Lorien Valley

We spent a day in Brisbane with family and the next day we got up at 4am to catch the train from Brisbane to Grafton. It’s a beautifully scenic ride, especially the part that takes you through the mountains. Our neighbours picked us up from the station at Grafton and drove us back to Nymboida, which is about 45min south of Grafton.

We said hello to Peg, the orphaned wallaby our neighbours adopted after the fires, and ended up spending the afternoon covered in mud, digging a trench! This is the kind of work I love doing when I come here. Mucky hard yakka. We were searching for a leak in the water pipes and we found it! I love the sore muscles that come later, and the delicious contrast between cold muddy work and the reward that comes at the end of the day: hot-tub, warm fire, delicious food and good conversation.

Our neighbours have an incredible vege patch and I’ve had a lot of fun gathering food to create delicious meals. I made a salad featuring lots of colourful flowers, such as nasturtium, broccoli, and borage. And today I helped them cut up lots of limes from their orchard to make lime marmalade.

Now we’re kicking back enjoying the silence on our neighbouring block of land, affectionately dubbed “Lorien Valley” in honour of Lothlorian. Lothlorian was the 200 acres of Tasmanian old growth forest my parents co-purchased with about 7 other people in the early seventies to protect it from logging. I spent my early childhood there, living in a tent. Needless to say, living on the land, in a simple way, feels like home to me.

I love walking, rather than driving, the road into Lorien Valley. It’s always such an adventure. It takes about 15-25 minutes depending on how many flowers you stop to say hello to along the way… and how fit you are! Our block is higher than our neighbours, but you’ve got to dip down into the valley quite a way before you start climbing up again, and cross two creeks. Our bridges were destroyed in the fire and part of our road has been completely re-routed in the re-building process. Now, instead of bridges, we have little creek crossings with lots of rock under them. Fire-proof. They still flow during seasonal rain, but you don’t get bogged going over them… and during big rains you just wait it out because it doesn’t take long for the water to subside.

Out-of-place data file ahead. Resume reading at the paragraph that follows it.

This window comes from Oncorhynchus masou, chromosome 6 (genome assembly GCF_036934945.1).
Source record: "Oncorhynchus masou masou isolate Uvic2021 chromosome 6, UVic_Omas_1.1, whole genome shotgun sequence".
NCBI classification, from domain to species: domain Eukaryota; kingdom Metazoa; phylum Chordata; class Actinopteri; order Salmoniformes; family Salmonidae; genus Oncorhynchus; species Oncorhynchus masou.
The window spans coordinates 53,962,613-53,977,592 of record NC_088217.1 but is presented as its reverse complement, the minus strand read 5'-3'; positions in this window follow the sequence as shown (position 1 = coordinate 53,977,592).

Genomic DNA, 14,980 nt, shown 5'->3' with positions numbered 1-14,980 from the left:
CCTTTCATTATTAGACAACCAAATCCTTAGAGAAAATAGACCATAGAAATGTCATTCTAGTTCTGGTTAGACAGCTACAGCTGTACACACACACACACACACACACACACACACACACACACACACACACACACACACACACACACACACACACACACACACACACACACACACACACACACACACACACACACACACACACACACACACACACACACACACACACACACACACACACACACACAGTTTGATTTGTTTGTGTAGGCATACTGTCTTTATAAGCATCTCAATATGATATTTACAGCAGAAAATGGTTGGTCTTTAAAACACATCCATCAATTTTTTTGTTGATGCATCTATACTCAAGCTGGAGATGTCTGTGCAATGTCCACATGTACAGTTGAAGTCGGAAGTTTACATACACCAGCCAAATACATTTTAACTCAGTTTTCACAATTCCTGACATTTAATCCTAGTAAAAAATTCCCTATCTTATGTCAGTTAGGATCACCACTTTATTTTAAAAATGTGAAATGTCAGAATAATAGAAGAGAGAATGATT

This mornings walk was wonderful because we discovered treasure troves of flowers and we met a tree snake sunbathing in the middle of the road and had to creep past without disturbing them (her/him).

This purple flower was my favourite native vine in this area. It’s called the happy wanderer, which I love because my name (Omanisa) means wanderer! I’ve never seen so much of this flower before. The entire ecosystem has changed after the fire, and now it seems prolific. I say “was” my favourite because we found a new vine and I’ve fallen madly in love. It’s like the Sturt desert peas I’m so familiar with in my home country (birth place), central Australia, but in vine form! 

We’re going to be hosting small retreats here at Lorien Valley for our “Shadows into Light” students next year. During this visit, we’re hoping to get a roof up over the container, and a water-tank set up.